Microsoft is sorry for yanking the Windows 10 November update a few days ago. But now the version 1511 download is back via the Media Creation Tool (MCT).
It turns out that all the dark rumors of why Microsoft did this were wrong. Redmond isn't backtracking on ISO downloads, there wasn't a critical crypto bug, and there's no plan to throttle availability.
The problem was simply that they found a bug in retaining some privacy settings when you used MCT to update an existing Windows 10 install. And with all the ridiculous hoo-hah about Windows 10 being “spyware,” who’d blame Microsoft for being extra sensitive about the issue?
Can’t Redmond catch a break? In IT Blogwatch, bloggers need to be careful what they wish for.
Your humble blogwatcher curated these bloggy bits for your entertainment.
We want answers, darnit. Chris Williams tells us why Microsoft yanked its latest Windows 10 update download: It hijacked privacy settings:
Redmond disappeared the update, which could be fetched via the official media creation tool (MCT).
MCT is aimed at IT professionals and enthusiasts juggling many PCs: rather than have each computer upgrade...via gigabytes of Windows Update downloads, you can instead download and create a single...image to a DVD or USB stick. ... So when the November MCT download vanished...it was a pain in the ASCII.
Now Microsoft's finally come clean. ... Fair play to Microsoft for shedding light on the blunder. ... In effect, installing version 1511 of Windows 10 via the MCT on Windows 10 machines overwrote the user's privacy settings.
The November update...is now available again via MCT.
There are more questions than answers. Paul Thurrott powers through the jetlag, with Microsoft Resumes Windows 10 1511 Downloads, Explains Itself:
After days of silence and confusion, Microsoft has finally explained why it silently pulled Windows 10 version 1511.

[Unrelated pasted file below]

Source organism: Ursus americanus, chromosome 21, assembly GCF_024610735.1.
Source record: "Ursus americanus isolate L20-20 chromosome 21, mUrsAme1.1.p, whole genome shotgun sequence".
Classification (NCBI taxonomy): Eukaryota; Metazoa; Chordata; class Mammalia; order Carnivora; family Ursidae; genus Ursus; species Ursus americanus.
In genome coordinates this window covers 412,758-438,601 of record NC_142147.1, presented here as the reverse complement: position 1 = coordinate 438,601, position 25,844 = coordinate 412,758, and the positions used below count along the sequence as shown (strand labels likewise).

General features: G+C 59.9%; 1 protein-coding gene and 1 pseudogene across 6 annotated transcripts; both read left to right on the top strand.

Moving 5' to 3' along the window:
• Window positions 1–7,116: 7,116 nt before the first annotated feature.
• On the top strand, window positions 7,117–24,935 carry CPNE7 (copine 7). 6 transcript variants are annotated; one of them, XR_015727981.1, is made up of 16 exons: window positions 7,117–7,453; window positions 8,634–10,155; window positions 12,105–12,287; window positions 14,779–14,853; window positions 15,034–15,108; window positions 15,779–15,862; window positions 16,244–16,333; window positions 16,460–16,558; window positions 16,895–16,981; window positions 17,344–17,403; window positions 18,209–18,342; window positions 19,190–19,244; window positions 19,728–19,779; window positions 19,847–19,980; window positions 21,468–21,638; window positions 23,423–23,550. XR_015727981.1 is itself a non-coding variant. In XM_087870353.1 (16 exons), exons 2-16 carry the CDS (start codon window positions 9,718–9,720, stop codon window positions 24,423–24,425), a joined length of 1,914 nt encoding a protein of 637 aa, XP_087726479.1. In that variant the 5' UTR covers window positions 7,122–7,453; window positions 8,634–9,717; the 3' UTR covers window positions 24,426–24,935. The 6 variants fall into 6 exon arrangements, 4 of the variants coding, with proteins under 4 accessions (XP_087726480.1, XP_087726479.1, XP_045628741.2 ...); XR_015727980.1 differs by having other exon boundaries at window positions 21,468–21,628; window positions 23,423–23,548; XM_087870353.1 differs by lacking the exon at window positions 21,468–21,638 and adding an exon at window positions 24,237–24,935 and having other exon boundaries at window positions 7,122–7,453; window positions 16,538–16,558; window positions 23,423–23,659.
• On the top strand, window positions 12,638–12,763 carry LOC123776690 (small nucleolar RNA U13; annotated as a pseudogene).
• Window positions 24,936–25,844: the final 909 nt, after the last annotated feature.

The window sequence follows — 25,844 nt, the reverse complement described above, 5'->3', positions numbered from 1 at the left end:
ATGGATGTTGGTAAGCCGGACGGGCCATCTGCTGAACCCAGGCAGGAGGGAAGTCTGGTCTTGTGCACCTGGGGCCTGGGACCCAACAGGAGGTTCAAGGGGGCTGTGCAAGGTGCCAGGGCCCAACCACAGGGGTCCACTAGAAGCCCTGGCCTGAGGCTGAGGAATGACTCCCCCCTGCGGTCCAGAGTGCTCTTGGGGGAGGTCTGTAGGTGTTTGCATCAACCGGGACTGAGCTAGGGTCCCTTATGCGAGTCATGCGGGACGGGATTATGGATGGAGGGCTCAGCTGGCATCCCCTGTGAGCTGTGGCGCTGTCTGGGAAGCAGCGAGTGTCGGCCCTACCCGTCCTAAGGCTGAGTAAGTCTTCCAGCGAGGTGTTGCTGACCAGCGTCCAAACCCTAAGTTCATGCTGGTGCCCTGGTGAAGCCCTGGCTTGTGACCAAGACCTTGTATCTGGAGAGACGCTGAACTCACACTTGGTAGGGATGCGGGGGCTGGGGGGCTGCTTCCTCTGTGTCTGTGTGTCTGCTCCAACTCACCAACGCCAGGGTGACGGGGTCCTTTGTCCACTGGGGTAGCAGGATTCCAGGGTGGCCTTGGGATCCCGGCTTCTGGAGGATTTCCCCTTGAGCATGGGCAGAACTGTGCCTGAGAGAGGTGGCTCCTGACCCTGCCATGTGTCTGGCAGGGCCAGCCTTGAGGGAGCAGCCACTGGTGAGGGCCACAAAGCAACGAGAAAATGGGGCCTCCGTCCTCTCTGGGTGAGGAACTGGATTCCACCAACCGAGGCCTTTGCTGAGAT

What’s not clear...is why Microsoft waited so long to explain itself.
Suffice to say, none of this matters in the slightest, which makes the pulling of 1511 and the resulting weird silence even weirder.
I guess Microsoft wanted to wait until they had an update to the update to fix the update, no? Here’s the update to fix it—KB3120677. It's explained in KB3121244—Some settings may not have been retained when applying the November update:
Recently we learned of an issue that could have impacted an extremely small number of people who had already installed Windows 10 and applied the November update (Version 1511). ... A few settings preferences may have inadvertently not been retained for advertising ID, Background apps, SmartScreen Filter, and Sync with devices.
In the meantime, users interested in checking their settings can find them by going to Settings, then Privacy.
Sigh. What we need about now is a hyperbolic headline. How about Gordon Kelly’s Microsoft Makes Windows 10 Automatic Spying Worse:
[The] massive Windows 10 update ‘Threshold 2’ has far more good features than bad ones.
[But] the negatives in Threshold 2 [include] it resets many user preferences (including...your preferred web browser)...as well as silently deleting third party system monitoring apps like: CPU-Z, speccy, 8gadgetpack...
It is this kind of overriding desire for control and a disregard for user choices which is harming Windows 10. [It's] a modern and highly capable platform, but it has been buried under ludicrous layers of control. ... It all feels unsavoury and unnecessary.
How can Microsoft reignite the love for Windows 10? I’d say a good start would be to stop doing daft things like this.
You have been reading IT Blogwatch by Richi Jennings, who curates the best bloggy bits, finest forums, and weirdest websites… so you don’t have to. Catch the key commentary from around the Web every morning. Hatemail may be directed to @RiCHi or firstname.lastname@example.org.
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